Two very peculiar things happened this week. First, Steve Bruce, erstwhile manager of Aston Villa, had a cabbage thrown at him from the crowd at Villa Park. The cabbage was thrown on Tuesday. On Wednesday he was sacked.
That same day, Theresa May came on stage at the Tory Party Conference to Dancing Queen and – aagh, it still makes me squirm thinking about it – she danced! She didn’t just dance a bit, she did it again and again and each time I couldn’t help mouthing a silent scream, “Don’t. Don’t. DON’T!!!”
Is there anything more cringeworthy than a politician trying to show they’ve got a personality? Honestly. I’d rather hear them solemnly announce that they were dragging us all into World War III than have to watch and listen to their attempts at convincing us they’re human. NO YOU’RE NOT. Have some dignity. You don’t like football. You don’t listen to The Clash. You’re not really into ballroom dancing. You don’t drink beer. You’re not funny on game shows. You’ve gone into politics.You’re a power junkie. Accept your place on the cold, lonely outer fringes of society and see if you can make the trains run on time. Instead, here we are in the midst of arguably the biggest political turmoil since World War II and the only conclusion to come out of conference season is that our leading politicians think they’re funny.
I apologise. That paragraph was far too long for the digital audience. Hopefully you skipped it and spared yourself the rant. Assuming you haven’t clicked off to some story about the bicycle guy, let’s move on to the nub of the matter.
These peculiar incidents prove two things:
1 Theresa May should sack her advisers;
2 She should throw a cabbage at them first.
Because the clear message from the Steve Bruce experience is that if you want someone sacked, you just have to throw a cabbage at them. Expect to see cabbages being thrown willy-nilly at football grounds up and down the country this weekend. (I wonder what it would cost to hire a plane to fly over Old Trafford and drop a few into the home dug-out.)
Getting sacked is very much in vogue right now; there’s even a TV show about it. The term comes from 17th century French, when the Alain Sucres of the time would instruct their minions to dismiss workers by saying, “Donnez lui son sac!” (“Give him his bag!”) The bag in question was his tool bag; it was the equivalent of clearing your desk.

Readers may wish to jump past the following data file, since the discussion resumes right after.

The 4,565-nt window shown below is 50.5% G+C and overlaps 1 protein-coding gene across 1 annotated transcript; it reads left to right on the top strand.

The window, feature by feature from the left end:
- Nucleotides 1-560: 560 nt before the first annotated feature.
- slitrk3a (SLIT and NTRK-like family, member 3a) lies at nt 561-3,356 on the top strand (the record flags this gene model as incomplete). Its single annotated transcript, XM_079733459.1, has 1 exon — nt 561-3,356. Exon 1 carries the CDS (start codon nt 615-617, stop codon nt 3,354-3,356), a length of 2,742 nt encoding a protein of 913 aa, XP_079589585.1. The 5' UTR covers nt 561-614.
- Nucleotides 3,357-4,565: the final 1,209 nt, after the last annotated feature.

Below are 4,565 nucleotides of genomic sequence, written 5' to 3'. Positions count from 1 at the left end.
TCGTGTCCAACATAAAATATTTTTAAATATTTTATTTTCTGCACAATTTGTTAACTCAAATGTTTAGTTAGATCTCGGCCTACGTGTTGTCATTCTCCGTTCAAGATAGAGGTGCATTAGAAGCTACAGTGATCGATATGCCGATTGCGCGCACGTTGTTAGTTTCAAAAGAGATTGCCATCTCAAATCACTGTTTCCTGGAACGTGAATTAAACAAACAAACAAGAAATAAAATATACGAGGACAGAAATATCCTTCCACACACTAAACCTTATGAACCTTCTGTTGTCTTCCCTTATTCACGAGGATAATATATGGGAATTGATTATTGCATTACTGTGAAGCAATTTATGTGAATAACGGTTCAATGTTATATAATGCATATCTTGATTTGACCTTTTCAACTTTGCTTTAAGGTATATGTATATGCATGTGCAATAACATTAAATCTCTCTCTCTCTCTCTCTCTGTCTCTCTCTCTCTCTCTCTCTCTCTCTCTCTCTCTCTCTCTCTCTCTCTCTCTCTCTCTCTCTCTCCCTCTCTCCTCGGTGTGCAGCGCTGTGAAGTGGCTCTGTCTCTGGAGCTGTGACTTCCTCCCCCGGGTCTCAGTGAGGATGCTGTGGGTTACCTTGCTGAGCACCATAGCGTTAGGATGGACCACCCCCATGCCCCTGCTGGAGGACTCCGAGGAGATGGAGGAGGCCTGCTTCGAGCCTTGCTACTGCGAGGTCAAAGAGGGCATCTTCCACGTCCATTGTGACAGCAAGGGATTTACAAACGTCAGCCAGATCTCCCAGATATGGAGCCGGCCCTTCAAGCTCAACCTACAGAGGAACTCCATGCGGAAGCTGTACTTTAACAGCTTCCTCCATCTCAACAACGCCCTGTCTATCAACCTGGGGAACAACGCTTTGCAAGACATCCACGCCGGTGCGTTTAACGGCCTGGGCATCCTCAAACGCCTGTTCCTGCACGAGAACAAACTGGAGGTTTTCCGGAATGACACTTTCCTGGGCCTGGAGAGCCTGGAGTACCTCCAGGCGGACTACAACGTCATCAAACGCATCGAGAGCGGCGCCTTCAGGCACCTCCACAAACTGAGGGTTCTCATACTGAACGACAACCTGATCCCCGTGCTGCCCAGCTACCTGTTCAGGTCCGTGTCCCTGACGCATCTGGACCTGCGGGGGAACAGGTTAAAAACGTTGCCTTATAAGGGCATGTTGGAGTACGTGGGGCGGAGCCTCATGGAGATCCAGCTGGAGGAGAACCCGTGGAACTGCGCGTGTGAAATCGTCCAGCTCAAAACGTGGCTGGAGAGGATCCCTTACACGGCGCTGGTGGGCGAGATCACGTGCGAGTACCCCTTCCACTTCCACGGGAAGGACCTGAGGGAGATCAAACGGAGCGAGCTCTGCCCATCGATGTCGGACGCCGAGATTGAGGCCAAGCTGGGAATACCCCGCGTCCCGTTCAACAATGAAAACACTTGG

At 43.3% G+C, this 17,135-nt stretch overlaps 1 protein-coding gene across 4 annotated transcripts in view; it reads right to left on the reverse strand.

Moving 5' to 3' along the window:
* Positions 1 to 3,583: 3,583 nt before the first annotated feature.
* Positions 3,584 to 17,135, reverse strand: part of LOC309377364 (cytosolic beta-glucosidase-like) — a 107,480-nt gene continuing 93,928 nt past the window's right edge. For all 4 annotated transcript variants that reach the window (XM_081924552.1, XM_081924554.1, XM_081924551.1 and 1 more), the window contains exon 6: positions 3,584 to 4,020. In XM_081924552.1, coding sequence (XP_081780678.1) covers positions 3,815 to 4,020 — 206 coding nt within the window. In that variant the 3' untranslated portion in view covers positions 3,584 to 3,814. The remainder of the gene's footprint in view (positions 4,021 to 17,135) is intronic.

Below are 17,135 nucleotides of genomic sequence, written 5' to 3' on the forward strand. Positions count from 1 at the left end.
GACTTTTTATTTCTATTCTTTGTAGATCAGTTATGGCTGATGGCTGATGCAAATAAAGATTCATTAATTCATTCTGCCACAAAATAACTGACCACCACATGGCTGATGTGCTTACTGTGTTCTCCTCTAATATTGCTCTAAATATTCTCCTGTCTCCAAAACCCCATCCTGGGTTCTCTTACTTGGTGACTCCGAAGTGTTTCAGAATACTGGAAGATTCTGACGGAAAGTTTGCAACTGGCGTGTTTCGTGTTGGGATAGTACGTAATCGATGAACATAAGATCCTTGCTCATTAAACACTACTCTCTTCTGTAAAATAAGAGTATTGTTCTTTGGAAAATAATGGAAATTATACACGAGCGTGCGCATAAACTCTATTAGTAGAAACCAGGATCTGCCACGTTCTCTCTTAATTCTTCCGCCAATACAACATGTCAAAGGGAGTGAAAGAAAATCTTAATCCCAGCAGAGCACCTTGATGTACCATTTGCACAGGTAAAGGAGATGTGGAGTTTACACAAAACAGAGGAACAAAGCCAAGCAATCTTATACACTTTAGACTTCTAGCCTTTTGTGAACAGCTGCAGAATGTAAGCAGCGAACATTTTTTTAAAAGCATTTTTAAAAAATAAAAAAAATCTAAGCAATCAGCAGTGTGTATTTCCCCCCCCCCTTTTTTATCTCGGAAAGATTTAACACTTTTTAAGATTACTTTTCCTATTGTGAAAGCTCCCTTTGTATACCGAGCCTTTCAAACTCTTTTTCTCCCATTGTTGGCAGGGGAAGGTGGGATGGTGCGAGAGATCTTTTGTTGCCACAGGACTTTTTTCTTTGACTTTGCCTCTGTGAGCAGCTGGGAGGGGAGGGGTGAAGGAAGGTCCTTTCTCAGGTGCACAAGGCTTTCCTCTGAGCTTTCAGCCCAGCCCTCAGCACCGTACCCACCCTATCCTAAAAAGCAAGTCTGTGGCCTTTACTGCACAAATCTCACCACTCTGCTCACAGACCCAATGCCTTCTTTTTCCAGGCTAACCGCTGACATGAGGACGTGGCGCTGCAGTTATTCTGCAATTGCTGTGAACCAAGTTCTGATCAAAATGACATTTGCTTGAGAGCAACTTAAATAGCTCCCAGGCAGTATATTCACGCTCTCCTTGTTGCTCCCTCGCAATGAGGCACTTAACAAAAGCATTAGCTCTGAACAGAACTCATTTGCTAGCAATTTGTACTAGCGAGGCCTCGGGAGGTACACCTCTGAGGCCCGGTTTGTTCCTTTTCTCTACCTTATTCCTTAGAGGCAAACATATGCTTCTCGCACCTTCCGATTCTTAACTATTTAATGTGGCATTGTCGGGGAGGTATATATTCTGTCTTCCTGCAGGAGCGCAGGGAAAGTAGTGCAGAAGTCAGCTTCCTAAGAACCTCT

The expression entered the English language in the 1800s as “Give him the sack” and in some cases “Give him the bag”, which could be quite confusing if the person being dismissed was a baggage handler. Until the 1880s, getting “fired” was something that only happened to human cannonballs.
Sacking, as in what raiders liked to do to towns and villages, predates the ‘dismissal from work’ sense buy nearly 300 years but is not the origin of the term. If you told someone you were giving them the sack in the 16th century, they would have assumed you were passing the sherry, for that is what the drink was called in those days, from the French ‘vin sec’ (dry wine).
Sacking as in plundering may be assumed to mean the violent demolition of a place, just as sacking in American football is the violent demolition of a quarterback, but it literally meant putting the contents of the place in a sack – albeit usually in a wild, bloodthirsty frenzy, like a sort of Medieval trolley dash.
This is not, incidentally, related to ‘ransack’, which comes from Old Norse ‘rann’ meaning house and ‘saka’ meaning seek. Literally, search the house.
Which is what the West Midlands Police will be doing this weekend as they hunt the Vicious Veg Volleying Villain of Villa Park. If you will go throwing cabbages you’re bound to end up on the wrong side of the slaw.